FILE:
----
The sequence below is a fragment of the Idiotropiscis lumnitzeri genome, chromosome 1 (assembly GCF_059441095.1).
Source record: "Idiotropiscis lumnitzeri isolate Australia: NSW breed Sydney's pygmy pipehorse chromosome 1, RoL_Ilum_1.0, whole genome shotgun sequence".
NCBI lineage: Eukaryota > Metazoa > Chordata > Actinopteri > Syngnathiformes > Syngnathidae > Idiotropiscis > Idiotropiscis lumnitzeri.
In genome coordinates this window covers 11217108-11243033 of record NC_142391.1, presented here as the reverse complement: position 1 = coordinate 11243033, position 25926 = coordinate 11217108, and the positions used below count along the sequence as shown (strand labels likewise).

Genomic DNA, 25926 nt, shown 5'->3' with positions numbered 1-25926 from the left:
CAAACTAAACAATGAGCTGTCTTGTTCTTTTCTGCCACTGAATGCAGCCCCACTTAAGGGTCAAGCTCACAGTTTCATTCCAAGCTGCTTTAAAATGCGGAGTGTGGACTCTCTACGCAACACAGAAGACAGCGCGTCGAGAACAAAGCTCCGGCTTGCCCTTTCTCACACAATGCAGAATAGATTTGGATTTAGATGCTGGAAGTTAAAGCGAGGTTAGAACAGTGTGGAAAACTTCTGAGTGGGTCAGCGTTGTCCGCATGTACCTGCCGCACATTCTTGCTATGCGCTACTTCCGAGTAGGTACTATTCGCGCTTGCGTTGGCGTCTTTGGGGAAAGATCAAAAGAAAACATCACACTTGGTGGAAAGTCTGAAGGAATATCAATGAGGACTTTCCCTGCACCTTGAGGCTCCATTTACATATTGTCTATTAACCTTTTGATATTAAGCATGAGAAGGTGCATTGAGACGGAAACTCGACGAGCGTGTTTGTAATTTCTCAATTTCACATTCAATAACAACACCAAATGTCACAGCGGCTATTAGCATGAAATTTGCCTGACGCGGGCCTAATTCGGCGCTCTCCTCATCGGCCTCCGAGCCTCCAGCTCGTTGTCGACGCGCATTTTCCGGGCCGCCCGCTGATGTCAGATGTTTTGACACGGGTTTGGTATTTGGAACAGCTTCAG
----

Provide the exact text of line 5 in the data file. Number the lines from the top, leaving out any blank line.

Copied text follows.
Genomic DNA, 25926 nt, shown 5'->3' with positions numbered 1-25926 from the left: